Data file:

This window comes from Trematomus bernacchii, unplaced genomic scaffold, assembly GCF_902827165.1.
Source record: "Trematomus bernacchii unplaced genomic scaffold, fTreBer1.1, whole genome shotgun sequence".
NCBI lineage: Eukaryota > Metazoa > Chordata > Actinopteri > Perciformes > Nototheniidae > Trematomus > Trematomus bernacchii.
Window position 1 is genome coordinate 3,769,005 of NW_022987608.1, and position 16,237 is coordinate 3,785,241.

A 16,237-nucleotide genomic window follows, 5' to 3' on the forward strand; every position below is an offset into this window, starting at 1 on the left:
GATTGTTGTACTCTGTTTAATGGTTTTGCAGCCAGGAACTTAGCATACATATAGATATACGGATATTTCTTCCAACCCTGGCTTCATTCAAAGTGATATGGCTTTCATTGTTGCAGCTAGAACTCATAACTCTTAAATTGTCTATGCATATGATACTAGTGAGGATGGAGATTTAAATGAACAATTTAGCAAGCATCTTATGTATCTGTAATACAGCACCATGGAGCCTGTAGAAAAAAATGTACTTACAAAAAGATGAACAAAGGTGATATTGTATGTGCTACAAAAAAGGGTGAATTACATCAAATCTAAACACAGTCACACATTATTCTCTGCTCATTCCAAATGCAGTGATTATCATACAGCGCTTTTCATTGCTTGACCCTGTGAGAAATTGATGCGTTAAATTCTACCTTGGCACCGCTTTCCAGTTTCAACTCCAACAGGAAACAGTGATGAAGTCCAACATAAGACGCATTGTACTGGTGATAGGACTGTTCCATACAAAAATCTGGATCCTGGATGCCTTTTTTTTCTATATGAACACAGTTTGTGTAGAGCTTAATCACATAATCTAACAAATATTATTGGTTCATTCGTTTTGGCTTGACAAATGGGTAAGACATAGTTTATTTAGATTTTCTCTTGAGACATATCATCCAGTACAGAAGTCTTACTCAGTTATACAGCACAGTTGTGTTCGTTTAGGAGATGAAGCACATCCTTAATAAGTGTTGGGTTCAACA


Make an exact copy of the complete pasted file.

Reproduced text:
This window comes from Trematomus bernacchii, unplaced genomic scaffold, assembly GCF_902827165.1.
Source record: "Trematomus bernacchii unplaced genomic scaffold, fTreBer1.1, whole genome shotgun sequence".
NCBI lineage: Eukaryota > Metazoa > Chordata > Actinopteri > Perciformes > Nototheniidae > Trematomus > Trematomus bernacchii.
Window position 1 is genome coordinate 3,769,005 of NW_022987608.1, and position 16,237 is coordinate 3,785,241.

A 16,237-nucleotide genomic window follows, 5' to 3' on the forward strand; every position below is an offset into this window, starting at 1 on the left:
GATTGTTGTACTCTGTTTAATGGTTTTGCAGCCAGGAACTTAGCATACATATAGATATACGGATATTTCTTCCAACCCTGGCTTCATTCAAAGTGATATGGCTTTCATTGTTGCAGCTAGAACTCATAACTCTTAAATTGTCTATGCATATGATACTAGTGAGGATGGAGATTTAAATGAACAATTTAGCAAGCATCTTATGTATCTGTAATACAGCACCATGGAGCCTGTAGAAAAAAATGTACTTACAAAAAGATGAACAAAGGTGATATTGTATGTGCTACAAAAAAGGGTGAATTACATCAAATCTAAACACAGTCACACATTATTCTCTGCTCATTCCAAATGCAGTGATTATCATACAGCGCTTTTCATTGCTTGACCCTGTGAGAAATTGATGCGTTAAATTCTACCTTGGCACCGCTTTCCAGTTTCAACTCCAACAGGAAACAGTGATGAAGTCCAACATAAGACGCATTGTACTGGTGATAGGACTGTTCCATACAAAAATCTGGATCCTGGATGCCTTTTTTTTCTATATGAACACAGTTTGTGTAGAGCTTAATCACATAATCTAACAAATATTATTGGTTCATTCGTTTTGGCTTGACAAATGGGTAAGACATAGTTTATTTAGATTTTCTCTTGAGACATATCATCCAGTACAGAAGTCTTACTCAGTTATACAGCACAGTTGTGTTCGTTTAGGAGATGAAGCACATCCTTAATAAGTGTTGGGTTCAACA